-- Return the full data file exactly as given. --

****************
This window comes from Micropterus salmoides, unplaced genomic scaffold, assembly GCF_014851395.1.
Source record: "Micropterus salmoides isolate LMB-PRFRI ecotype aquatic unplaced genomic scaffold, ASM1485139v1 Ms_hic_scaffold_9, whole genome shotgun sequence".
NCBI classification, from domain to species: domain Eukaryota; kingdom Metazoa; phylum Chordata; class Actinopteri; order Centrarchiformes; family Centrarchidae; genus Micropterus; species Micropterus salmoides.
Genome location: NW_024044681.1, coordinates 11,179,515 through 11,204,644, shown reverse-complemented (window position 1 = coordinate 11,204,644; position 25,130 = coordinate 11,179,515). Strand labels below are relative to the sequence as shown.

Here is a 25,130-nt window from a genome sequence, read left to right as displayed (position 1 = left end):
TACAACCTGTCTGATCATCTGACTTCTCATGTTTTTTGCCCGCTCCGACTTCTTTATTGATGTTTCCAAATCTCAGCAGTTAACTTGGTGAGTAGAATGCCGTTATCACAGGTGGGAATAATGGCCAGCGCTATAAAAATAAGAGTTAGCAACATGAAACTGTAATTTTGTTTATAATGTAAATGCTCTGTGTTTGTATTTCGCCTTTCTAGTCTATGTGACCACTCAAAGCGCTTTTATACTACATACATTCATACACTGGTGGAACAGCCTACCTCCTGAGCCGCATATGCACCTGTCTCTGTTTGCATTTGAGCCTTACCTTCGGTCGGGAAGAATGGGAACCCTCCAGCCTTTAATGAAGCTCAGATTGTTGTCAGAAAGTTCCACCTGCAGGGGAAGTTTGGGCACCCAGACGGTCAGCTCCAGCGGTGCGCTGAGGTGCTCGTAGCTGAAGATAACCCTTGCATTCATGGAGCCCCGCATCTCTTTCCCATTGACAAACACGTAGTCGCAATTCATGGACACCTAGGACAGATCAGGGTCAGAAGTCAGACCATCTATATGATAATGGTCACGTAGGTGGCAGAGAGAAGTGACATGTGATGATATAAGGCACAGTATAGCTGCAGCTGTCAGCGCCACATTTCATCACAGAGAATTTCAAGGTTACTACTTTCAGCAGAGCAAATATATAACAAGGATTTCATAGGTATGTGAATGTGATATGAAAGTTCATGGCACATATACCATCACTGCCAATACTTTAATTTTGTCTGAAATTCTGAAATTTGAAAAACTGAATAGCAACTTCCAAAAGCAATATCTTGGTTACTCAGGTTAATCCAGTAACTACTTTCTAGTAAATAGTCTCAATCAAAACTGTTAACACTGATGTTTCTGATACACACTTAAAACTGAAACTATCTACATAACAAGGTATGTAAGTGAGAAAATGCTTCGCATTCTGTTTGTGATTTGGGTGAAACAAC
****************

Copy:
This window comes from Micropterus salmoides, unplaced genomic scaffold, assembly GCF_014851395.1.
Source record: "Micropterus salmoides isolate LMB-PRFRI ecotype aquatic unplaced genomic scaffold, ASM1485139v1 Ms_hic_scaffold_9, whole genome shotgun sequence".
NCBI classification, from domain to species: domain Eukaryota; kingdom Metazoa; phylum Chordata; class Actinopteri; order Centrarchiformes; family Centrarchidae; genus Micropterus; species Micropterus salmoides.
Genome location: NW_024044681.1, coordinates 11,179,515 through 11,204,644, shown reverse-complemented (window position 1 = coordinate 11,204,644; position 25,130 = coordinate 11,179,515). Strand labels below are relative to the sequence as shown.

Here is a 25,130-nt window from a genome sequence, read left to right as displayed (position 1 = left end):
TACAACCTGTCTGATCATCTGACTTCTCATGTTTTTTGCCCGCTCCGACTTCTTTATTGATGTTTCCAAATCTCAGCAGTTAACTTGGTGAGTAGAATGCCGTTATCACAGGTGGGAATAATGGCCAGCGCTATAAAAATAAGAGTTAGCAACATGAAACTGTAATTTTGTTTATAATGTAAATGCTCTGTGTTTGTATTTCGCCTTTCTAGTCTATGTGACCACTCAAAGCGCTTTTATACTACATACATTCATACACTGGTGGAACAGCCTACCTCCTGAGCCGCATATGCACCTGTCTCTGTTTGCATTTGAGCCTTACCTTCGGTCGGGAAGAATGGGAACCCTCCAGCCTTTAATGAAGCTCAGATTGTTGTCAGAAAGTTCCACCTGCAGGGGAAGTTTGGGCACCCAGACGGTCAGCTCCAGCGGTGCGCTGAGGTGCTCGTAGCTGAAGATAACCCTTGCATTCATGGAGCCCCGCATCTCTTTCCCATTGACAAACACGTAGTCGCAATTCATGGACACCTAGGACAGATCAGGGTCAGAAGTCAGACCATCTATATGATAATGGTCACGTAGGTGGCAGAGAGAAGTGACATGTGATGATATAAGGCACAGTATAGCTGCAGCTGTCAGCGCCACATTTCATCACAGAGAATTTCAAGGTTACTACTTTCAGCAGAGCAAATATATAACAAGGATTTCATAGGTATGTGAATGTGATATGAAAGTTCATGGCACATATACCATCACTGCCAATACTTTAATTTTGTCTGAAATTCTGAAATTTGAAAAACTGAATAGCAACTTCCAAAAGCAATATCTTGGTTACTCAGGTTAATCCAGTAACTACTTTCTAGTAAATAGTCTCAATCAAAACTGTTAACACTGATGTTTCTGATACACACTTAAAACTGAAACTATCTACATAACAAGGTATGTAAGTGAGAAAATGCTTCGCATTCTGTTTGTGATTTGGGTGAAACAAC